Electric car company Tesla (NASDAQ:TSLA) has taken center stage this year, with the drama of high returns, sudden stock tumbles and short-seller pontifications. But in the past two years, a traditional, fossil-fuel-loving, luxury car company, Ferrair (NYSE:RACE), has raced past the one promising to redefine the future on a long- and short-term basis.
Ferrari celebrated its 70th anniversary this year, and it began trading on the New York Stock Exchange in October 2015. The IPO came before its January 2016 spin-off from Fiat S.p.A., which owned 90% of its shares since 1988. Sergio Marchionne, the chairman and CEO, joined Fiat S.p.A. in 2004 and was instrumental in the merger between Fiat Group and Chrysler Group in 2009. Its CFO, Allessandro Gili, held positions with Fiat from 2002 to 2014 before advancing to his role at Ferrari in 2015.
Since joining the U.S. exchange, Ferrari investors have received superior returns over several time frames than Tesla’s. From October to Friday, July 14, the maker of the curvaceous Italian vehicle has gained 71%, versus a 55% rise for Elon Musk’s company. In the past year, Ferrari advanced 122%, compared to 48% for Tesla.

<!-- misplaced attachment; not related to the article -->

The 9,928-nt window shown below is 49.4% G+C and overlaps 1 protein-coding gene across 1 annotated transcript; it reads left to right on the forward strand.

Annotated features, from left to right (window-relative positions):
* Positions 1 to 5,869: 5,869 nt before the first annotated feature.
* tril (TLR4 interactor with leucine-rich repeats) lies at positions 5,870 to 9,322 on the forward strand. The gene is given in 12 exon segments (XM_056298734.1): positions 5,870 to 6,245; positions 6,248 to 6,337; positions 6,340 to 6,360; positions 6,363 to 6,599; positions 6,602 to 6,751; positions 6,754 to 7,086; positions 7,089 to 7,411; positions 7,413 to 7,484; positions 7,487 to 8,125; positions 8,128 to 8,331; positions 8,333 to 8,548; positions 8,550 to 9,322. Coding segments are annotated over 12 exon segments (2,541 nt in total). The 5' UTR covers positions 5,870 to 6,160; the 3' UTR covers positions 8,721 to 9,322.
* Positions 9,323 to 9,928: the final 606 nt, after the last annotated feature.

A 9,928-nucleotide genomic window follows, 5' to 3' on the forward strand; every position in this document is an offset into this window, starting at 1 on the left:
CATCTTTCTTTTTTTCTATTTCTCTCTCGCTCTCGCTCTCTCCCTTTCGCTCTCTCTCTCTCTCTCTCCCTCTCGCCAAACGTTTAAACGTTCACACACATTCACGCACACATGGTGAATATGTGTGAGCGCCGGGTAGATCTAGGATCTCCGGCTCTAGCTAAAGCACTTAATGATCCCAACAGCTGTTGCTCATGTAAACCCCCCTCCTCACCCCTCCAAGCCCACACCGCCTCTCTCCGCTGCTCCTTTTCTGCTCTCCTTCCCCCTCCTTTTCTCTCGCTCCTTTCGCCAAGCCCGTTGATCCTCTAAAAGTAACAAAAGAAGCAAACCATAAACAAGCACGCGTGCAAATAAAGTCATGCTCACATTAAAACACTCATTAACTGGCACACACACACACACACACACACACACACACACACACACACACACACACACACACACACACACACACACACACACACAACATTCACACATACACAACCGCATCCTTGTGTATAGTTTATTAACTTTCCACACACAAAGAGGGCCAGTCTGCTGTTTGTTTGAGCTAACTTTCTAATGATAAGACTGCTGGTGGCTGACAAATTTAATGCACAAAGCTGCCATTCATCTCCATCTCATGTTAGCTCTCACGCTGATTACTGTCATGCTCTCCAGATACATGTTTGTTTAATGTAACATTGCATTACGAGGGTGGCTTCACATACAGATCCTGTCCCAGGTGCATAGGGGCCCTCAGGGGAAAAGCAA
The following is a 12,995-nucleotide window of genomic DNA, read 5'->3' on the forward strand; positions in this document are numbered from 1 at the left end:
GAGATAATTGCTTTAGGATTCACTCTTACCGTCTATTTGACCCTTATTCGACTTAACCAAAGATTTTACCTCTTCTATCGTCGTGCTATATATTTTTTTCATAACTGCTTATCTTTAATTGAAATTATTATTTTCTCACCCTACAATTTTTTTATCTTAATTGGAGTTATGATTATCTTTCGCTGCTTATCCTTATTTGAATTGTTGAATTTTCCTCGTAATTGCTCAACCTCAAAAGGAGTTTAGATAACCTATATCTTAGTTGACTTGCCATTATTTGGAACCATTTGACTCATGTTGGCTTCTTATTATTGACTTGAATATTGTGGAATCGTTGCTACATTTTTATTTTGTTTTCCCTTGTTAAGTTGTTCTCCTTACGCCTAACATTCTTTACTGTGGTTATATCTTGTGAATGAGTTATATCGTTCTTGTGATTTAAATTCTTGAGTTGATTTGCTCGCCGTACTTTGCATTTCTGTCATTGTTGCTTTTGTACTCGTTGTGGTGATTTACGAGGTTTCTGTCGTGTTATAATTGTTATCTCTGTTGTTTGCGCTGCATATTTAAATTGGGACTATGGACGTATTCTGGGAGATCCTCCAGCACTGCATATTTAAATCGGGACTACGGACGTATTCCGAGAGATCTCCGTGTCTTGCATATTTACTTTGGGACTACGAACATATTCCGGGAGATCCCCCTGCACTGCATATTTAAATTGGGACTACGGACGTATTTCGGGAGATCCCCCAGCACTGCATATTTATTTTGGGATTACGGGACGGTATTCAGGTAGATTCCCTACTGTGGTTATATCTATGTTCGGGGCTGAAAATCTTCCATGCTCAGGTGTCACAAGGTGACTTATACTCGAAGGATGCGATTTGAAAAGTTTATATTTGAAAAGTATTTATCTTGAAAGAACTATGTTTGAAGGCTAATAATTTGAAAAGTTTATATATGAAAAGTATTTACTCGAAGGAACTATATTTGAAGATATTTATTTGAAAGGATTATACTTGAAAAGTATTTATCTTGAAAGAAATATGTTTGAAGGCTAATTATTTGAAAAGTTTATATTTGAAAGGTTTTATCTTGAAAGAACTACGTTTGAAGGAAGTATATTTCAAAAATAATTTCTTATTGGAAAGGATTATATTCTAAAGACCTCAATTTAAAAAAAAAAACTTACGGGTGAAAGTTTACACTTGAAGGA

Year-to-date performance changed the trend for Tesla. It exceeded Ferrari for most of the year, as investors anticipated the rollout of its least pricey model that more of the population could afford and investors embraced the possibility of a shift to a new kind of car. Then, on negative headlines, Tesla’s stock price dropped through most of June, falling below Ferrari. It subsequent rebound, however, began to close the gap in July. Ferrari is up 59% year to date, and Tesla 50%.
Not only surpassing Tesla, Ferrari over the past year has delivered higher returns than all U.S.-traded automakers, including Ford (NYSE:F), GM (NYSE:GM) and its former owner, Fiat Chrysler (NYSE:FCAU).
Ferrari has a higher profitability rank than Tesla, though Musk’s company more than doubles its amount of revenue and market cap. Ferrari is also far more expensive based on a price-book ratio of 45.3 compared to 10.7, though Tesla trades for 5.94 times sales compared to Ferrari’s 5.05.
Ferrari supports a more attractive operating margin, at 20.6% compared to Tesla’s negative 7.9%, with net margins of 10.75 versus negative 4.4%. Ferrari, the established company, also pays a dividend of 75 cents per share and Tesla, a growth company that reinvests its gains, does not.
Though David Einhorn (Trades, Portfolio) has taken a short position in Tesla, investor sentiment has also improved as signaled by the short interest in the company. Short interest in Tesla as a percentage of float had decreased to its lowest of 2017 on June 30, to 26.08%, from 38.34% at the beginning of the year.